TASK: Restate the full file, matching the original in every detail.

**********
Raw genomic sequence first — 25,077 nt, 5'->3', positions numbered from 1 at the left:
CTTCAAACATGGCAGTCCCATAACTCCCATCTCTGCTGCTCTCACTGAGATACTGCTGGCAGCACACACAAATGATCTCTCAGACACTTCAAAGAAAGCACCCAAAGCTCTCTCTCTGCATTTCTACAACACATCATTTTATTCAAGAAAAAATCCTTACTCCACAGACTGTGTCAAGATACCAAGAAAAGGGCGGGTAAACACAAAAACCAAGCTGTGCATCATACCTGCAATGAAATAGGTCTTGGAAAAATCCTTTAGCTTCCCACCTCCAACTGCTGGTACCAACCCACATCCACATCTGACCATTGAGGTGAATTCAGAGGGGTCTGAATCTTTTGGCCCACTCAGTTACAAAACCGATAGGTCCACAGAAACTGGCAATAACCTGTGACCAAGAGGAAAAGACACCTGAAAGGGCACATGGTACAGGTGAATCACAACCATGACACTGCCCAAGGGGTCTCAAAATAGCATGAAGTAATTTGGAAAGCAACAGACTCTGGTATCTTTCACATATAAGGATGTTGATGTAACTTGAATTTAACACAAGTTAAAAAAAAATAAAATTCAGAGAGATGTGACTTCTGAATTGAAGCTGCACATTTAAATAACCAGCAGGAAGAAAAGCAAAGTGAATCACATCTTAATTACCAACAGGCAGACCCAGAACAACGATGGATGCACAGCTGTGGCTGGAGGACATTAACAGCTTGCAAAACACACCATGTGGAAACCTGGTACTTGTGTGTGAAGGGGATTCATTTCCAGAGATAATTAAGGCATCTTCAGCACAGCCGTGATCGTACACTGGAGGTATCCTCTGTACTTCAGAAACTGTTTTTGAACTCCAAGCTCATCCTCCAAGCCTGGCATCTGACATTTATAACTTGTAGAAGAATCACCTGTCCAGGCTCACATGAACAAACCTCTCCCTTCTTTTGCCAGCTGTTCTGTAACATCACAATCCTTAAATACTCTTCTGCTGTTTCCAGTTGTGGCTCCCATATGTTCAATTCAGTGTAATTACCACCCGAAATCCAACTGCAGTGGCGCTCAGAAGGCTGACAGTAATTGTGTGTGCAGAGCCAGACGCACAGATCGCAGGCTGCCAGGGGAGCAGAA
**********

Raw genomic sequence first — 25,077 nt, 5'->3', positions numbered from 1 at the left:
CTTCAAACATGGCAGTCCCATAACTCCCATCTCTGCTGCTCTCACTGAGATACTGCTGGCAGCACACACAAATGATCTCTCAGACACTTCAAAGAAAGCACCCAAAGCTCTCTCTCTGCATTTCTACAACACATCATTTTATTCAAGAAAAAATCCTTACTCCACAGACTGTGTCAAGATACCAAGAAAAGGGCGGGTAAACACAAAAACCAAGCTGTGCATCATACCTGCAATGAAATAGGTCTTGGAAAAATCCTTTAGCTTCCCACCTCCAACTGCTGGTACCAACCCACATCCACATCTGACCATTGAGGTGAATTCAGAGGGGTCTGAATCTTTTGGCCCACTCAGTTACAAAACCGATAGGTCCACAGAAACTGGCAATAACCTGTGACCAAGAGGAAAAGACACCTGAAAGGGCACATGGTACAGGTGAATCACAACCATGACACTGCCCAAGGGGTCTCAAAATAGCATGAAGTAATTTGGAAAGCAACAGACTCTGGTATCTTTCACATATAAGGATGTTGATGTAACTTGAATTTAACACAAGTTAAAAAAAAATAAAATTCAGAGAGATGTGACTTCTGAATTGAAGCTGCACATTTAAATAACCAGCAGGAAGAAAAGCAAAGTGAATCACATCTTAATTACCAACAGGCAGACCCAGAACAACGATGGATGCACAGCTGTGGCTGGAGGACATTAACAGCTTGCAAAACACACCATGTGGAAACCTGGTACTTGTGTGTGAAGGGGATTCATTTCCAGAGATAATTAAGGCATCTTCAGCACAGCCGTGATCGTACACTGGAGGTATCCTCTGTACTTCAGAAACTGTTTTTGAACTCCAAGCTCATCCTCCAAGCCTGGCATCTGACATTTATAACTTGTAGAAGAATCACCTGTCCAGGCTCACATGAACAAACCTCTCCCTTCTTTTGCCAGCTGTTCTGTAACATCACAATCCTTAAATACTCTTCTGCTGTTTCCAGTTGTGGCTCCCATATGTTCAATTCAGTGTAATTACCACCCGAAATCCAACTGCAGTGGCGCTCAGAAGGCTGACAGTAATTGTGTGTGCAGAGCCAGACGCACAGATCGCAGGCTGCCAGGGGAGCAGAA